Originally Posted by NTRPolice
It's not about it being "brief" or the "intent".
Pro's get called on it for yelling "c'mon" all the time in SINGLES and not even on "doubles overheads at the net". They hit what they perceive to be a "winner" and the prematurely "celebrate" by uttering "c'mon" (vamos', allez, or w/e) and lose the point more often than not.
Anyone who knows the rules does not yell like that when they hit a bad overhead. Only park players do it. Maybe some college/pro players get away with it. That doesnt make it "ok" or make it "not a rule".
Someone yelling "watch out!" does distract you. It's happened to everyone who plays doubles at least once in their life. Do we claim the hindrance point 100% of the time? No. That doesnt mean its "ok" to do.
Like I said, in "park tennis" its ok to break these types of rules. It's ok to foot fault. It's ok to catch balls going obviously long. It's ok to play a let for anything you see fit. That doesnt mean we didnt break 47 different rules in the court of our friendly match and we're definitely not using that as weight in our argument.
It's also a loss of point for a "deliberate" hindrance, which is what this is.
It would be a "let" if it was ruled "accidental".
Under no circumstance would there be a "warning".
The second point you can hear Henin say "allez" which is ruled a deliberate hindrance and she loses the point. That's exactly the same thing as yelling "watch out" in doubles to "warn your partner" of an impending overhead smash which implies they have a play at the ball.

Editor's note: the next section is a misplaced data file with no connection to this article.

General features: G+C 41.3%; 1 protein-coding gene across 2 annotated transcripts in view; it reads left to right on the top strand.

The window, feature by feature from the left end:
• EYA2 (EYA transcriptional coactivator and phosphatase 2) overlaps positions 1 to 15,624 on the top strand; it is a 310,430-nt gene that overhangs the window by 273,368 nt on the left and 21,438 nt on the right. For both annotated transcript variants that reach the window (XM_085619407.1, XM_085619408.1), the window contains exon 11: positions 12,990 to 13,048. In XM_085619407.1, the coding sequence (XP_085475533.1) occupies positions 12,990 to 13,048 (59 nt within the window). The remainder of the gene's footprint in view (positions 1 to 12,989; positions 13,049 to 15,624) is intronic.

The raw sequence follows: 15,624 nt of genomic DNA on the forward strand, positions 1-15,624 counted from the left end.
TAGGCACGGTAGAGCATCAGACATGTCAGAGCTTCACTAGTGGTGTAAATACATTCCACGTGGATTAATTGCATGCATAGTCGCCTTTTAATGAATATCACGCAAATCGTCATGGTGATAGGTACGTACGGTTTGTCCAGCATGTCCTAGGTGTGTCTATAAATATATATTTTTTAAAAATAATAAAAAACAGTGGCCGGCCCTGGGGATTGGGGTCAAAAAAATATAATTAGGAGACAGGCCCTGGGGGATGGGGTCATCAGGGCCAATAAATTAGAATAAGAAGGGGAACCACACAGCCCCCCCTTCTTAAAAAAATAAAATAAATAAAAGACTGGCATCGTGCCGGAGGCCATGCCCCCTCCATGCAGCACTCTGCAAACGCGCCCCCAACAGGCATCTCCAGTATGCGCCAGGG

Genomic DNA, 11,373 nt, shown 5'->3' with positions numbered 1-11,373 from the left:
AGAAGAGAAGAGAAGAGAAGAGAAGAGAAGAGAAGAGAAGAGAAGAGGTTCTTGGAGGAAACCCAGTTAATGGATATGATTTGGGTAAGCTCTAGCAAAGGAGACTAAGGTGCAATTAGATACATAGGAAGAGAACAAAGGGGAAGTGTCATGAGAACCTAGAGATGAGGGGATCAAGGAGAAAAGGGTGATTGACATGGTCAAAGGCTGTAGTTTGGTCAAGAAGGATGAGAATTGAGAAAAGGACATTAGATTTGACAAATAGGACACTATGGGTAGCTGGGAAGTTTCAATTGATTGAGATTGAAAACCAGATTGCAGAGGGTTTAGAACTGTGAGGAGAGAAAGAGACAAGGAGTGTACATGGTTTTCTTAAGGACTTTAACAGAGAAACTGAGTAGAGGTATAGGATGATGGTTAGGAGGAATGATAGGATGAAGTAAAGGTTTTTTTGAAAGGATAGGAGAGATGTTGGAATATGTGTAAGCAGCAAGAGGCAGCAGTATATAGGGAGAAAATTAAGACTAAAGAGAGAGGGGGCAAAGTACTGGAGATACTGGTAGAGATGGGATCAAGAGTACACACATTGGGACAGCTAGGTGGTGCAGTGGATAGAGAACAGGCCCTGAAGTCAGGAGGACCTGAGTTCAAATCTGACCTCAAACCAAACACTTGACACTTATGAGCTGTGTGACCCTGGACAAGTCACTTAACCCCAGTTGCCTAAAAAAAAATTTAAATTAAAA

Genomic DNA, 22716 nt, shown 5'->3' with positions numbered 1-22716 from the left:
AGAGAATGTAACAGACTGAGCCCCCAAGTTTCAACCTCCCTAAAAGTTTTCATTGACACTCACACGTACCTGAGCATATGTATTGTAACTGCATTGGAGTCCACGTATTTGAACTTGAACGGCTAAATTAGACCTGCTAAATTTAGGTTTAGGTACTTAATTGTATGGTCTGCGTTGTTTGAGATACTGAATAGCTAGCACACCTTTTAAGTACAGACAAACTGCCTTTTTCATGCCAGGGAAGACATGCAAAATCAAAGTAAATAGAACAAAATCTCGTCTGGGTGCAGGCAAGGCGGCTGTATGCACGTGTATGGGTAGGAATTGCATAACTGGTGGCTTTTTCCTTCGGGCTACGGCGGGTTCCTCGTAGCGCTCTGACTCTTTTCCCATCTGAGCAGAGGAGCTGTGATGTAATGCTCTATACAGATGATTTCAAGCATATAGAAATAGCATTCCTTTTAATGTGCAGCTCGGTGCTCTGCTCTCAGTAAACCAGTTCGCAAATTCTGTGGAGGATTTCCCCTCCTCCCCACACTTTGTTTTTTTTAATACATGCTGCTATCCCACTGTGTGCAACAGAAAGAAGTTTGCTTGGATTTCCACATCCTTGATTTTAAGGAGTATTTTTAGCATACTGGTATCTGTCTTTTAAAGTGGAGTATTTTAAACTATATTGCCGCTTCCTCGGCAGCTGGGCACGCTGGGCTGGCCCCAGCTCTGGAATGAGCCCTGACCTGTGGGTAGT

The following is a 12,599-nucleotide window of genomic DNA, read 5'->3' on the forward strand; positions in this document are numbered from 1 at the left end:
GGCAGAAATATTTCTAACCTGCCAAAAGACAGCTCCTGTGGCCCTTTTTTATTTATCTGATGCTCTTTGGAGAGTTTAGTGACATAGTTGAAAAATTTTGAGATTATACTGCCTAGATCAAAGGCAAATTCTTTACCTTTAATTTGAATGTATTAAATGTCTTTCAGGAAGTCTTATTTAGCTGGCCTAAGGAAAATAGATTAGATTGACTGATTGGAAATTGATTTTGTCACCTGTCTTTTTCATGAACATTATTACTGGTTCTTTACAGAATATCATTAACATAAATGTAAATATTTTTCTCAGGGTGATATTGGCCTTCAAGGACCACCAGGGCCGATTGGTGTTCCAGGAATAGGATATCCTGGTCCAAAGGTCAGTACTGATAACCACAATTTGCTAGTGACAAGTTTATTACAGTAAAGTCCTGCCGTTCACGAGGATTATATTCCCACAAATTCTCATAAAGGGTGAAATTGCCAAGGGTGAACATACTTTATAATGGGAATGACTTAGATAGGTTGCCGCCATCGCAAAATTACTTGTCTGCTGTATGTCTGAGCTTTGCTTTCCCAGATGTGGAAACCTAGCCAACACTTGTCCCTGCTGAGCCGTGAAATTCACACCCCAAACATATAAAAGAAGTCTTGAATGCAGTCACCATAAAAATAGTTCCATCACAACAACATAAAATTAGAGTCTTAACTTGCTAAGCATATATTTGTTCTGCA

I don't think we disagree so much that we wouldn't be able to play a match together. I do think the example of Henin's play isn't a fair one... I could pull a lot of other examples where pros are screaming AFTER they've hit the ball.
Anyway, again if I'm playing against the type of team that will claim a hinderance off those situations, I feel it is well worth it because they are likely the sort of players who would try to go for a body shot/kill shot on the net guy because it's okay to do so in the "written rules."
I'm just curious, how many times have you called a hinderance on an opponent? I've had one guy do it to me once (in a singles practice match--> I mishit a ball and cursed but somehow it landed in; totally deserved to lose that point!) I've never had occasion to do so.